Robbie Williams Wishes He Got Sober Later in Life

By McCarton Ackerman 10/29/12

The pop star first got clean at 19, but claims he'd rather have spent his 20s in an "alcoholic drug stupor." Still, sobriety makes his life better now.

Williams "regrets that it was all over so fast."
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British pop star Robbie Williams makes no secret of his sobriety and how he sought help for his drug and alcohol addictions—but bizarrely, he wishes he didn't do it so early in life. The former Take That singer says he realized his life was spiraling downhill in his late teens and ended up getting sober for most of his 20s. But he now feels a few more years of a partying before seeking help might not have been a bad thing. ''I regret that it was all over so fast. I regret the fact I was 19 when I realized I was out of control," says Williams. ''I regret the fact I wasn't 29 or 30 when it happened and I'd splodged my way around the world in some sort of alcoholic drug stupor. I spent most of my 20s sober.'' But despite the resources available to him, Williams admits he relapsed several times in his 20s and early 30s before finally getting clean, shortly before meeting his wife Ayda Field in 2006. "In my 20s I was like, 'This is fucking horrendous' but I didn't think I was going to die. The short period in my 30s I thought, 'I'm just about to die and I don't care.' In fact, it would have been a relief," he says. "But that's where your fucking head goes when you're taking loads of things you shouldn't be taking. The only person I knew who understood anything about it was Elton John. After a big bender it'd be [calling] 'Elton'. How weird is that, when the only person you know can help you is Elton John?'' There are added benefits to his sobriety too: the notorious ladies man says being sober keeps him from cheating on his wife. "You know like on anniversaries women expect you to get them flowers and things? I think every fucking night you haven't stuck your cock in someone else, you should be given a gold ring."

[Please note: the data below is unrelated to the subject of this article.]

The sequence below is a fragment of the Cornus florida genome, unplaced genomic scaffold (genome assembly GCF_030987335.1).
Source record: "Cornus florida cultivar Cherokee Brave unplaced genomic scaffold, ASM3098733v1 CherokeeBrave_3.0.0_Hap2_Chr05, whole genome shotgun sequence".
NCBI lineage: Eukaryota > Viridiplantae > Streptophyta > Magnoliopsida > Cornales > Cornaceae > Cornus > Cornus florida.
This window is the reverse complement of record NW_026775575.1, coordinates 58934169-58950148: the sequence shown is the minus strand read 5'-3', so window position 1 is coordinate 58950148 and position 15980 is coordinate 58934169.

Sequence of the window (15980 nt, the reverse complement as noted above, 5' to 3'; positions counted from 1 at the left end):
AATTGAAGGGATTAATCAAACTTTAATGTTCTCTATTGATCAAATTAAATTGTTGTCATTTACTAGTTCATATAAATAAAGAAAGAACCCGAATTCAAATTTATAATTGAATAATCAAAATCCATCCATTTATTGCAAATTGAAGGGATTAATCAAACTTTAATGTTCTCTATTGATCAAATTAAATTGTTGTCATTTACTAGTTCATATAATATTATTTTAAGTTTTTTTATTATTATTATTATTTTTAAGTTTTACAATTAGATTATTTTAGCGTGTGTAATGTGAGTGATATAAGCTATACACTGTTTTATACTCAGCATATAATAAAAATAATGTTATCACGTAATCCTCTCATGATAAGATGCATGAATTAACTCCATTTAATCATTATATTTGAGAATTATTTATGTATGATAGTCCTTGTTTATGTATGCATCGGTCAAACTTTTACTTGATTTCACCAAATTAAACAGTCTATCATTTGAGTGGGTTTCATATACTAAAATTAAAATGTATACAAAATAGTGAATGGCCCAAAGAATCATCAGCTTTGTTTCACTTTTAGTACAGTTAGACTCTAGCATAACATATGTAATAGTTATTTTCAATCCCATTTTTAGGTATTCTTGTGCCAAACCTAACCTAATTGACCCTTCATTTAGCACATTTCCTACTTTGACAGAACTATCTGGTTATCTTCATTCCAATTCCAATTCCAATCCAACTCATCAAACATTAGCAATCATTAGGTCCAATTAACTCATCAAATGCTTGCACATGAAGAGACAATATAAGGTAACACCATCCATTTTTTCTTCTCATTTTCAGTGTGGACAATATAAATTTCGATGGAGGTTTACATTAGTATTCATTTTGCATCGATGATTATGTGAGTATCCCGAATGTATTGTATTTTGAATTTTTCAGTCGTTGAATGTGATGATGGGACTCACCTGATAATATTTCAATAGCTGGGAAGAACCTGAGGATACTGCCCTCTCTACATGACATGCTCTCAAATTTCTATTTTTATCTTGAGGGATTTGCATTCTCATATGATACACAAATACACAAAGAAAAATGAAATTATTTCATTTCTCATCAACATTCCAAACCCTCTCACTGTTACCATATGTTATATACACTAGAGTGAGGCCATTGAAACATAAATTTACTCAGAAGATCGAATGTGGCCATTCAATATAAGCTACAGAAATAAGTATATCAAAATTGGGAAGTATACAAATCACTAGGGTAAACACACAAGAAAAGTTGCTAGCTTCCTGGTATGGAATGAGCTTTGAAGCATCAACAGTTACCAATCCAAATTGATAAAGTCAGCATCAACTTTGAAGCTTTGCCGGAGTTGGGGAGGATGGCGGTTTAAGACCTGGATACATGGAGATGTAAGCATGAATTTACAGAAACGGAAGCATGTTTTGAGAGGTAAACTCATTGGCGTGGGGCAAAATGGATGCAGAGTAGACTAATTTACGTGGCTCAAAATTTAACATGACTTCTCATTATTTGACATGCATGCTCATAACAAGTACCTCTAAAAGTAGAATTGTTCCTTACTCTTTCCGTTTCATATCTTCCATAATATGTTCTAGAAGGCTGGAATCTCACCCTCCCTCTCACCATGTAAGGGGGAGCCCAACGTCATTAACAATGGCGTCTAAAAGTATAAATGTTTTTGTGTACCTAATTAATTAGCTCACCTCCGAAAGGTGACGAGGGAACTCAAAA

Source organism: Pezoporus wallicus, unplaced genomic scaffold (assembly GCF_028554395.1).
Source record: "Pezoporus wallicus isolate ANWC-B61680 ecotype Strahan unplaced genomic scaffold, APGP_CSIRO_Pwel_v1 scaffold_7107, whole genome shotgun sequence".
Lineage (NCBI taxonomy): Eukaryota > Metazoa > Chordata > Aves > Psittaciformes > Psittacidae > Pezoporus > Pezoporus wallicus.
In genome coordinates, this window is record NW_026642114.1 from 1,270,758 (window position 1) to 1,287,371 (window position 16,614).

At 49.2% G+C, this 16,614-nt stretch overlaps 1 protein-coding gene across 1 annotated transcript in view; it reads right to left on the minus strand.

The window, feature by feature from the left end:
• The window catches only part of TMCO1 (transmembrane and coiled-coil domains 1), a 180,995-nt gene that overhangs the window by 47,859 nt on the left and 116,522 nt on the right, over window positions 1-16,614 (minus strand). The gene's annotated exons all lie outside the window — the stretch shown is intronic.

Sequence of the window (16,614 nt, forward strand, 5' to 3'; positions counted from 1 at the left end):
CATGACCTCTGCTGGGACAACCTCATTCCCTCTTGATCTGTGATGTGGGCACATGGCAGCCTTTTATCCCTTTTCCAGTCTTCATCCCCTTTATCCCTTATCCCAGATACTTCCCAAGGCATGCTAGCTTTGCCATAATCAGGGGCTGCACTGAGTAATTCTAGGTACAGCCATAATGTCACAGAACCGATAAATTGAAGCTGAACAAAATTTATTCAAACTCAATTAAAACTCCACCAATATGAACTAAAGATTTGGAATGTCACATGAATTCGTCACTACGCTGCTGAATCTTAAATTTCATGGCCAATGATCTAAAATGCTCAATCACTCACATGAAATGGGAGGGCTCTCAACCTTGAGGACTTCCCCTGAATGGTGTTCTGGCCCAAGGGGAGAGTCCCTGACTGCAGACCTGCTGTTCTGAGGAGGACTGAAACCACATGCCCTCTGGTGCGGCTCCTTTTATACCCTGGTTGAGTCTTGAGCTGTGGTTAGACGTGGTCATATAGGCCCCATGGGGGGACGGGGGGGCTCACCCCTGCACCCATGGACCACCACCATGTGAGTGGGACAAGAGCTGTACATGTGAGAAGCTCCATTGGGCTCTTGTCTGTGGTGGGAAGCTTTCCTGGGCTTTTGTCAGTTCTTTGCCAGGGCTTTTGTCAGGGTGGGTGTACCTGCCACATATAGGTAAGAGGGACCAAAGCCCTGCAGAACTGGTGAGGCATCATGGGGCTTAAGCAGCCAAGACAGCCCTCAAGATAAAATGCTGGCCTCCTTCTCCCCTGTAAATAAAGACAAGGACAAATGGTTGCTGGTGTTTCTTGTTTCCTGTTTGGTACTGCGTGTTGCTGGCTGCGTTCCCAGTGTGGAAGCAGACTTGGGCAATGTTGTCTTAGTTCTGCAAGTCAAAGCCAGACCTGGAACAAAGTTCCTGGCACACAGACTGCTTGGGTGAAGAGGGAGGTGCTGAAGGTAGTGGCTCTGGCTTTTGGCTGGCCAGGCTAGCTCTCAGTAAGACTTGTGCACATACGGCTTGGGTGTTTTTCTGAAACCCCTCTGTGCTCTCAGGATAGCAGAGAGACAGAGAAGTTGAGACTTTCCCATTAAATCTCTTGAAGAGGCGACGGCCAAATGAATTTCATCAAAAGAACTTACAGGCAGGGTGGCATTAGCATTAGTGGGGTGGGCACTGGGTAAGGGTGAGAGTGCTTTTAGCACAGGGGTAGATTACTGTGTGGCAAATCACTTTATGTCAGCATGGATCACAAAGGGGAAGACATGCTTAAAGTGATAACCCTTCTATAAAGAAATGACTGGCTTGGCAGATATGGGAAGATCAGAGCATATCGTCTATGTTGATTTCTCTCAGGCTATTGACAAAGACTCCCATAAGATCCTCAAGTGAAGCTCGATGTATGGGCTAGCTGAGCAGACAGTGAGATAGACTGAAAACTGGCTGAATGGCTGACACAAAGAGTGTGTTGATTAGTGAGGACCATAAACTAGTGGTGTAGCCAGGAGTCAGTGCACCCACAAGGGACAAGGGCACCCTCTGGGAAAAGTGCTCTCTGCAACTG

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McCarton Ackerman is a freelance writer and editor living in Portland, Oregon. He has been a contributor for The Fix since October 2011, writing on a wide range of topics ranging from medical marijuana in Colorado to the world's sexiest drug smugglers. Follow him on Linkedin and Twitter.